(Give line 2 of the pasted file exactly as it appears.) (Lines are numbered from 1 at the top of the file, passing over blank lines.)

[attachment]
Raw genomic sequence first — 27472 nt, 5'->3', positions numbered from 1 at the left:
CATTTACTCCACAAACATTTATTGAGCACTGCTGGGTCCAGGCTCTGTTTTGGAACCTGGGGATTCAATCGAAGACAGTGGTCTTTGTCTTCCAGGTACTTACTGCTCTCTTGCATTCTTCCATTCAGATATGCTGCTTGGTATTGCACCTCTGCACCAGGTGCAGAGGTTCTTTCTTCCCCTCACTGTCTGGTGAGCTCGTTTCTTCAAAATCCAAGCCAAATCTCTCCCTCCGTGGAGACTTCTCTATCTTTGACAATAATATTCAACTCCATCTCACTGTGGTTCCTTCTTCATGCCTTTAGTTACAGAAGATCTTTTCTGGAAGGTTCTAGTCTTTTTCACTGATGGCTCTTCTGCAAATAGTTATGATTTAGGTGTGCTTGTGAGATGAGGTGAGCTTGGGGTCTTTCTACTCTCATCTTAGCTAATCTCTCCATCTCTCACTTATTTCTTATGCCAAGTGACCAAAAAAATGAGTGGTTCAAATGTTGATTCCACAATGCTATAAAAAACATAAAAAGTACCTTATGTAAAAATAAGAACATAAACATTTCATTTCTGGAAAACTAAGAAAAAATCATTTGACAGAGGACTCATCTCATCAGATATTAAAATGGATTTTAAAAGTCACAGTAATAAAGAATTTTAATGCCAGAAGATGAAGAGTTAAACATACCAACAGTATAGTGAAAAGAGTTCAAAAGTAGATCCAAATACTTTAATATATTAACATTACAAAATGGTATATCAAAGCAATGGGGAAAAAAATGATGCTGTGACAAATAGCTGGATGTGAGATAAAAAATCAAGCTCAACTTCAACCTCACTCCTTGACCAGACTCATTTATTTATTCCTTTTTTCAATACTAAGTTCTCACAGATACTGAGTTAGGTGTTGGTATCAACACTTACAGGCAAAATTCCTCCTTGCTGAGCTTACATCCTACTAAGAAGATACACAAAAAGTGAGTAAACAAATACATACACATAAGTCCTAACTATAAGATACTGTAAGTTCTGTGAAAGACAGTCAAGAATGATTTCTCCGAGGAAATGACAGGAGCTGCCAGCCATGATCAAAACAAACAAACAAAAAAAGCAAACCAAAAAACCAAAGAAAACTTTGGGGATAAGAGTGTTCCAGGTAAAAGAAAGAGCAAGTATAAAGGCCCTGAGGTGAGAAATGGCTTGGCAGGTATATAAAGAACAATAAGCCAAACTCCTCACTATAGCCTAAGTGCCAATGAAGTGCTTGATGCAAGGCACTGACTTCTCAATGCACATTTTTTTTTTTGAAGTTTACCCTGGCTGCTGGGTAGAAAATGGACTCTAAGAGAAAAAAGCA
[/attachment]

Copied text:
CATTTACTCCACAAACATTTATTGAGCACTGCTGGGTCCAGGCTCTGTTTTGGAACCTGGGGATTCAATCGAAGACAGTGGTCTTTGTCTTCCAGGTACTTACTGCTCTCTTGCATTCTTCCATTCAGATATGCTGCTTGGTATTGCACCTCTGCACCAGGTGCAGAGGTTCTTTCTTCCCCTCACTGTCTGGTGAGCTCGTTTCTTCAAAATCCAAGCCAAATCTCTCCCTCCGTGGAGACTTCTCTATCTTTGACAATAATATTCAACTCCATCTCACTGTGGTTCCTTCTTCATGCCTTTAGTTACAGAAGATCTTTTCTGGAAGGTTCTAGTCTTTTTCACTGATGGCTCTTCTGCAAATAGTTATGATTTAGGTGTGCTTGTGAGATGAGGTGAGCTTGGGGTCTTTCTACTCTCATCTTAGCTAATCTCTCCATCTCTCACTTATTTCTTATGCCAAGTGACCAAAAAAATGAGTGGTTCAAATGTTGATTCCACAATGCTATAAAAAACATAAAAAGTACCTTATGTAAAAATAAGAACATAAACATTTCATTTCTGGAAAACTAAGAAAAAATCATTTGACAGAGGACTCATCTCATCAGATATTAAAATGGATTTTAAAAGTCACAGTAATAAAGAATTTTAATGCCAGAAGATGAAGAGTTAAACATACCAACAGTATAGTGAAAAGAGTTCAAAAGTAGATCCAAATACTTTAATATATTAACATTACAAAATGGTATATCAAAGCAATGGGGAAAAAAATGATGCTGTGACAAATAGCTGGATGTGAGATAAAAAATCAAGCTCAACTTCAACCTCACTCCTTGACCAGACTCATTTATTTATTCCTTTTTTCAATACTAAGTTCTCACAGATACTGAGTTAGGTGTTGGTATCAACACTTACAGGCAAAATTCCTCCTTGCTGAGCTTACATCCTACTAAGAAGATACACAAAAAGTGAGTAAACAAATACATACACATAAGTCCTAACTATAAGATACTGTAAGTTCTGTGAAAGACAGTCAAGAATGATTTCTCCGAGGAAATGACAGGAGCTGCCAGCCATGATCAAAACAAACAAACAAAAAAAGCAAACCAAAAAACCAAAGAAAACTTTGGGGATAAGAGTGTTCCAGGTAAAAGAAAGAGCAAGTATAAAGGCCCTGAGGTGAGAAATGGCTTGGCAGGTATATAAAGAACAATAAGCCAAACTCCTCACTATAGCCTAAGTGCCAATGAAGTGCTTGATGCAAGGCACTGACTTCTCAATGCACATTTTTTTTTTTGAAGTTTACCCTGGCTGCTGGGTAGAAAATGGACTCTAAGAGAAAAAAGCA